#IMHO: The Postseason, Game of Thrones, plus final shots

Grind City Media’s Lang Whitaker and Michael Wallace have been covering the NBA since shorts were short and socks were long, but their opinions about the League don’t always mesh. #IMHO is their weekly chance to weigh in on the most pertinent news from around the NBA. What’s lit? What’s lame? Find out each week right here.


From: Lang Whitaker


Sent: Tuesday, April 23, 2019 8:57 AM


To: Michael Wallace


Subject: #IMHO


Mike,


Welcome to Zombieland, that period of the year where the NBA Playoffs are in full swing and the NBA junkies among us are walking around like zombies as we try to balance a regular work life with staying up well past our bed times to watch games. Not to mention tacking on that hour at the end to catch “Inside the NBA,” which remains essential viewing for any NBA fan.


The good news is that there haven’t been many postseason series this year that have demanded our full attention. At this point as I write to you, the Nuggets and Spurs are still trading haymakers, and the Warriors have their hands full with the Clippers. But other than that, every other first-round series settled. So my question to you is, do we need to do something about the current playoff format? The Pacers and Pistons each limped into the postseason and got got. Would mixing up the matchups so that the NBA’s best 16 teams qualify give us a more compelling experience? Or should tradition (and geography) matter?




Giannis Antetokounmpo guards Blake Griffin





From: Michael Wallace


Sent: Tuesday, April 23, 2019 9:42 AM


To: Lang Whitaker


Subject: RE: #IMHO


Here’s the thing, Lang, the 16-best NBA teams did actually make the playoffs this season. Unlike most years, there was no outlier in the West – an above-.500 team that typically gets left out while a below-.500 squad makes it in the East. So, even if the format was tweaked, we’d still end up with that dud of a first-round series in which the Bucks completely destroyed the Pistons. We also would have still gotten the Raptors against the Magic.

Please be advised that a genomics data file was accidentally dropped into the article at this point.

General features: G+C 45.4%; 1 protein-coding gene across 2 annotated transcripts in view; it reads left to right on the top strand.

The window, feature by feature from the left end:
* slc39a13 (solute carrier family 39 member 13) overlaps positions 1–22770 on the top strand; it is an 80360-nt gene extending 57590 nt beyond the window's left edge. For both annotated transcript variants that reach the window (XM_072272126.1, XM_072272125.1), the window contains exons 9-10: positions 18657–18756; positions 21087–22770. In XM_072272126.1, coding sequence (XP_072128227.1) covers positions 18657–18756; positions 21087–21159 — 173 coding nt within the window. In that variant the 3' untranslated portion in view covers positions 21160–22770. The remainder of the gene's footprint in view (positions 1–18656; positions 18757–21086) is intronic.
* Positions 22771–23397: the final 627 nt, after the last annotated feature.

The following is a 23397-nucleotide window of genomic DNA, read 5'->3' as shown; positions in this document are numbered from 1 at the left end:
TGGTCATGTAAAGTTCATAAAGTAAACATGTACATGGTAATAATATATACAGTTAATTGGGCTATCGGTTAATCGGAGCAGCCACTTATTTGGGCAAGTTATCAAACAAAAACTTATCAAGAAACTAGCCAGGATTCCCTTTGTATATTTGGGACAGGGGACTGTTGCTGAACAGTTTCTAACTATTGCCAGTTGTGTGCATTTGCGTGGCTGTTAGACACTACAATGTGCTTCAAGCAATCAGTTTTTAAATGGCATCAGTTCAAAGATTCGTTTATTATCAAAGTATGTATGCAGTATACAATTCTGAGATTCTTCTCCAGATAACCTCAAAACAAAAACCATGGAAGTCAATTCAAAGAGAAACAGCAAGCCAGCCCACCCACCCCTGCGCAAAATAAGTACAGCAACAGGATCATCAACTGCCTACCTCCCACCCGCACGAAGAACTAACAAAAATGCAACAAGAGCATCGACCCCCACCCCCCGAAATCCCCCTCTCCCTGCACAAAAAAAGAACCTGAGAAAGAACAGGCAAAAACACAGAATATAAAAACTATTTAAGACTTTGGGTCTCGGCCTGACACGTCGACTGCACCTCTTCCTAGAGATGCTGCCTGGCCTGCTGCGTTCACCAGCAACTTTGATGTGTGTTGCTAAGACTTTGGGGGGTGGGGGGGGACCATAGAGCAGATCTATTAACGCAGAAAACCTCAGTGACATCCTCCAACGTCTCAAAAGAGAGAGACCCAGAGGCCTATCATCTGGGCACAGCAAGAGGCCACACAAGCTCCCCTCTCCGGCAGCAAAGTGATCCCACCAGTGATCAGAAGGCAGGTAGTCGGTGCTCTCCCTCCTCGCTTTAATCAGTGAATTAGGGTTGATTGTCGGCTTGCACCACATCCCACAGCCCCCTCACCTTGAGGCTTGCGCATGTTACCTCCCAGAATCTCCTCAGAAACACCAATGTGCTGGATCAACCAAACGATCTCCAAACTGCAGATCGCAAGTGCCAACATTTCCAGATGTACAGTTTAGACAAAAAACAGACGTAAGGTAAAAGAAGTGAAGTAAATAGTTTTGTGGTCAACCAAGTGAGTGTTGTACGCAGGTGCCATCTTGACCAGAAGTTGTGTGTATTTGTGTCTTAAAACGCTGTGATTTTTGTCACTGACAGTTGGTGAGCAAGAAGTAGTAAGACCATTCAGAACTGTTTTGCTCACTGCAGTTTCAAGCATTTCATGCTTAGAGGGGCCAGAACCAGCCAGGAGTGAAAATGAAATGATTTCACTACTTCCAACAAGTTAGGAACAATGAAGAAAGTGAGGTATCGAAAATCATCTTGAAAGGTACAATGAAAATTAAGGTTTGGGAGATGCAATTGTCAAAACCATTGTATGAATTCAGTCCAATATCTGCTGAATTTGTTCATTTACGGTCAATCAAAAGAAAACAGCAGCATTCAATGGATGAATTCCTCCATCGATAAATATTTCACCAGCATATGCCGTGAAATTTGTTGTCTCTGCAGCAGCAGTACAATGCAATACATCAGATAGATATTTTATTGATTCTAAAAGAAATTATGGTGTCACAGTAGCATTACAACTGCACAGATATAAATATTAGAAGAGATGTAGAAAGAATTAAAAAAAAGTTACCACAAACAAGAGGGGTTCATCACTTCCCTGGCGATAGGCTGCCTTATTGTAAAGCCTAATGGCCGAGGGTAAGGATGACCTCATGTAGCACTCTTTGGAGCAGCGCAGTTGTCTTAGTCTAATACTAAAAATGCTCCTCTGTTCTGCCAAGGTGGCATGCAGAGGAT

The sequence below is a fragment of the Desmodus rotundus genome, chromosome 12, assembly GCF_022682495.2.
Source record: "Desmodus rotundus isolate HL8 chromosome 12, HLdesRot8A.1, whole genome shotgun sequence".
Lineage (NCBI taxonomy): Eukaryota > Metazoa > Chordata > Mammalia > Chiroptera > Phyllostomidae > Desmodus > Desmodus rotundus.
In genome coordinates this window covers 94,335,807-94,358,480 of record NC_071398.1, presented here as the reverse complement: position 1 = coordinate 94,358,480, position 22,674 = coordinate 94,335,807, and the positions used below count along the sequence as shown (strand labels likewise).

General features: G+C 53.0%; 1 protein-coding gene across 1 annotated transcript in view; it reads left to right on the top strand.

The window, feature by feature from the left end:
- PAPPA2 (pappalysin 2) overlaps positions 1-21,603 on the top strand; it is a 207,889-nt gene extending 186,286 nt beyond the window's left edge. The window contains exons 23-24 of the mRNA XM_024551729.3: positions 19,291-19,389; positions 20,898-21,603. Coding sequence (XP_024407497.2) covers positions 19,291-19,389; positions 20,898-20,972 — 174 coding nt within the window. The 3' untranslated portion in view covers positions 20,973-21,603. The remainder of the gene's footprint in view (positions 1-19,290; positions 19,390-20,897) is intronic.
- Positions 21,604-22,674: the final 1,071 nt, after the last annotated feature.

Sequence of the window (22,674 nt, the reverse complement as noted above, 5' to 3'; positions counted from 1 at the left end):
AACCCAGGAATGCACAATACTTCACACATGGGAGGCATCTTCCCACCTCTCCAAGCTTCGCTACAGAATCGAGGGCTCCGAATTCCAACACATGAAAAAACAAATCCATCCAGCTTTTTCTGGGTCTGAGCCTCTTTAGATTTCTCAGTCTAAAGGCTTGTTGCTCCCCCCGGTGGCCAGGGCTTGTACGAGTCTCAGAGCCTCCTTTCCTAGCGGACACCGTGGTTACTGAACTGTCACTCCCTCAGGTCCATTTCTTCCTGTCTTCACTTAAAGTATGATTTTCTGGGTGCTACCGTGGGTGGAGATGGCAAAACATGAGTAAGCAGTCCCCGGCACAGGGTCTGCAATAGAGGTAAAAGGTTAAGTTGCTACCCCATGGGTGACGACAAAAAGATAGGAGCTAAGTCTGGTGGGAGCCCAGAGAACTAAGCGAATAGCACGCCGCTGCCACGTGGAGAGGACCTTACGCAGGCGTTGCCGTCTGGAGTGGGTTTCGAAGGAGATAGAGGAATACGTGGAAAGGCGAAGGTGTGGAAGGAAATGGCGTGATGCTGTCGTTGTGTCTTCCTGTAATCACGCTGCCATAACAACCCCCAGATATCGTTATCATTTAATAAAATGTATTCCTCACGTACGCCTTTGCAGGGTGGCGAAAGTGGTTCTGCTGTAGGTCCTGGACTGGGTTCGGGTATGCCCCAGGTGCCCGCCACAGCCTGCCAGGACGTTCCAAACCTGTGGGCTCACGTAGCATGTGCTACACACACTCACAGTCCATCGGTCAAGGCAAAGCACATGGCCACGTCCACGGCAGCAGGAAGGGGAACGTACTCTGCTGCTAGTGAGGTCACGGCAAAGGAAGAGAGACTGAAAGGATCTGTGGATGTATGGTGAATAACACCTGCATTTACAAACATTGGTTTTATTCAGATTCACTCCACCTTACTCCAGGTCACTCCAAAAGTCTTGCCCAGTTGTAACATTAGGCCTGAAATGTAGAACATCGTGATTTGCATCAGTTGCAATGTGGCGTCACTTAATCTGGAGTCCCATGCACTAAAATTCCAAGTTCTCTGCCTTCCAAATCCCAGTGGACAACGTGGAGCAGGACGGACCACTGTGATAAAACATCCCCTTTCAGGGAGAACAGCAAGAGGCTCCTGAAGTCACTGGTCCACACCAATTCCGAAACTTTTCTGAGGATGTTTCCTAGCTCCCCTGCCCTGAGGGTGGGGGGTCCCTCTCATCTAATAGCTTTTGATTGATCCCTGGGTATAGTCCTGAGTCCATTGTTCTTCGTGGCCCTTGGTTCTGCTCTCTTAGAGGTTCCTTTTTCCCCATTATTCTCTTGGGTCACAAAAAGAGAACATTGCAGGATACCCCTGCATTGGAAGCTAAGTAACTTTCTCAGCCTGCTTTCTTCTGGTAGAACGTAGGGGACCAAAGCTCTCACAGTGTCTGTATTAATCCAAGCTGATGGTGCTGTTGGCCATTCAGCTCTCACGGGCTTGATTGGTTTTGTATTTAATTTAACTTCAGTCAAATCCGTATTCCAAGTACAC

So, the system got the best teams in. The unfortunate part, though, was that two of those teams in the East – the Pistons and Pacers – were simply not healthy and were overmatched by the Bucks and the Celtics. Other than that, I think the first round has been more compelling than some give it credit for being. The drama in the Sixers-Nets series, where Brooklyn’s GM tried to enter the ref’s locker room and the owner was fined $35K for tweets detrimental to the league, was intriguing. The Westbrook-Lillard competitive beef took us back to the glory days of sheer disdain among stars from the 1980s and 1990s. The Spurs-Nuggets series has featured wild momentum swings, technical fouls and temper tantrums. And then there’s Pat Beverley. I’m loving it.


Yet, all that said, reports show that TV ratings are down as much as 26 percent for the NBA playoffs so far, and there’s no LeBron James to carry national attention on the court. Lang, is this a blip on the radar or a legit concern as the postseason pushes along? Have we been conditioned now to be more focused on off-court issues, coaching searches and Game of Thrones/Zones (of which I’ve never seen a single episode) more than the actual NBA game?